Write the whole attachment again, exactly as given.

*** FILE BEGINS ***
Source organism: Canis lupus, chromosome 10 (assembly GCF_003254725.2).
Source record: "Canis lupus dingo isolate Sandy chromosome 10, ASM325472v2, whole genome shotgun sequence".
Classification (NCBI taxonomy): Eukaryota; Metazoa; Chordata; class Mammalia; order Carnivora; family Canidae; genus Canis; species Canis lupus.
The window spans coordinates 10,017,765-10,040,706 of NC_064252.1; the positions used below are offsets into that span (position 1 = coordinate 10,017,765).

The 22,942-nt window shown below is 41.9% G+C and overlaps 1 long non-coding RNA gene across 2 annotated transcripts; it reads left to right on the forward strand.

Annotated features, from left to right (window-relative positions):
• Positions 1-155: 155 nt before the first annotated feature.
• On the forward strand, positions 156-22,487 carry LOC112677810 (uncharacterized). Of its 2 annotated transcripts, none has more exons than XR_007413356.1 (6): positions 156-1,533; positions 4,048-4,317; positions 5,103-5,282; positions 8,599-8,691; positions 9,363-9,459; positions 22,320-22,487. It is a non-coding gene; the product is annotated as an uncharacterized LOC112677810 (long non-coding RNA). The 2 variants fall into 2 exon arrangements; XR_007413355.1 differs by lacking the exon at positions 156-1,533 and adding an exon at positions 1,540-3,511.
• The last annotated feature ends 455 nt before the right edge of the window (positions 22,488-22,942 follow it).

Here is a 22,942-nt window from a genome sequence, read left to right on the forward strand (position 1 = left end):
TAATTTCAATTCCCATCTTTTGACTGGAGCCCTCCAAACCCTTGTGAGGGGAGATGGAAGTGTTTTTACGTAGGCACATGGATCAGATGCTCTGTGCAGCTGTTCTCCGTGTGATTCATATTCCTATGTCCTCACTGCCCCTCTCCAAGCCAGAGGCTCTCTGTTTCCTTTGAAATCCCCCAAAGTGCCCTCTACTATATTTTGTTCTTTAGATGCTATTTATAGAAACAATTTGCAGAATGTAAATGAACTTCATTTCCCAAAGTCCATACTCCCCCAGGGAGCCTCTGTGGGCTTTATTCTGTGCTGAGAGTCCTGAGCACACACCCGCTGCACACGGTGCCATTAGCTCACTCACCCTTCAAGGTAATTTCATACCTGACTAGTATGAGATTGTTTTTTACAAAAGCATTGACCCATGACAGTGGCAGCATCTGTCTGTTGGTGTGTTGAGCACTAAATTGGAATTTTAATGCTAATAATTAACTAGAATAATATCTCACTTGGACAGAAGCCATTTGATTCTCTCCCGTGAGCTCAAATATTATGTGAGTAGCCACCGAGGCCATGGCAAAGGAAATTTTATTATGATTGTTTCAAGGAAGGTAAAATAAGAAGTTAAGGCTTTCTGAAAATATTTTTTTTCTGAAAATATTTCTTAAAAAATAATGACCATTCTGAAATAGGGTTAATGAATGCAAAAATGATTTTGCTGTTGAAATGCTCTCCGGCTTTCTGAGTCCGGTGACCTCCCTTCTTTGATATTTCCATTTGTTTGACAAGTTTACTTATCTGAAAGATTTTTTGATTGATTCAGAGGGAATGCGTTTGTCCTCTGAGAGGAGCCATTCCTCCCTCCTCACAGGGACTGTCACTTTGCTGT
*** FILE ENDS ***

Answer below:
Source organism: Canis lupus, chromosome 10 (assembly GCF_003254725.2).
Source record: "Canis lupus dingo isolate Sandy chromosome 10, ASM325472v2, whole genome shotgun sequence".
Classification (NCBI taxonomy): Eukaryota; Metazoa; Chordata; class Mammalia; order Carnivora; family Canidae; genus Canis; species Canis lupus.
The window spans coordinates 10,017,765-10,040,706 of NC_064252.1; the positions used below are offsets into that span (position 1 = coordinate 10,017,765).

The 22,942-nt window shown below is 41.9% G+C and overlaps 1 long non-coding RNA gene across 2 annotated transcripts; it reads left to right on the forward strand.

Annotated features, from left to right (window-relative positions):
• Positions 1-155: 155 nt before the first annotated feature.
• On the forward strand, positions 156-22,487 carry LOC112677810 (uncharacterized). Of its 2 annotated transcripts, none has more exons than XR_007413356.1 (6): positions 156-1,533; positions 4,048-4,317; positions 5,103-5,282; positions 8,599-8,691; positions 9,363-9,459; positions 22,320-22,487. It is a non-coding gene; the product is annotated as an uncharacterized LOC112677810 (long non-coding RNA). The 2 variants fall into 2 exon arrangements; XR_007413355.1 differs by lacking the exon at positions 156-1,533 and adding an exon at positions 1,540-3,511.
• The last annotated feature ends 455 nt before the right edge of the window (positions 22,488-22,942 follow it).

Here is a 22,942-nt window from a genome sequence, read left to right on the forward strand (position 1 = left end):
TAATTTCAATTCCCATCTTTTGACTGGAGCCCTCCAAACCCTTGTGAGGGGAGATGGAAGTGTTTTTACGTAGGCACATGGATCAGATGCTCTGTGCAGCTGTTCTCCGTGTGATTCATATTCCTATGTCCTCACTGCCCCTCTCCAAGCCAGAGGCTCTCTGTTTCCTTTGAAATCCCCCAAAGTGCCCTCTACTATATTTTGTTCTTTAGATGCTATTTATAGAAACAATTTGCAGAATGTAAATGAACTTCATTTCCCAAAGTCCATACTCCCCCAGGGAGCCTCTGTGGGCTTTATTCTGTGCTGAGAGTCCTGAGCACACACCCGCTGCACACGGTGCCATTAGCTCACTCACCCTTCAAGGTAATTTCATACCTGACTAGTATGAGATTGTTTTTTACAAAAGCATTGACCCATGACAGTGGCAGCATCTGTCTGTTGGTGTGTTGAGCACTAAATTGGAATTTTAATGCTAATAATTAACTAGAATAATATCTCACTTGGACAGAAGCCATTTGATTCTCTCCCGTGAGCTCAAATATTATGTGAGTAGCCACCGAGGCCATGGCAAAGGAAATTTTATTATGATTGTTTCAAGGAAGGTAAAATAAGAAGTTAAGGCTTTCTGAAAATATTTTTTTTCTGAAAATATTTCTTAAAAAATAATGACCATTCTGAAATAGGGTTAATGAATGCAAAAATGATTTTGCTGTTGAAATGCTCTCCGGCTTTCTGAGTCCGGTGACCTCCCTTCTTTGATATTTCCATTTGTTTGACAAGTTTACTTATCTGAAAGATTTTTTGATTGATTCAGAGGGAATGCGTTTGTCCTCTGAGAGGAGCCATTCCTCCCTCCTCACAGGGACTGTCACTTTGCTGT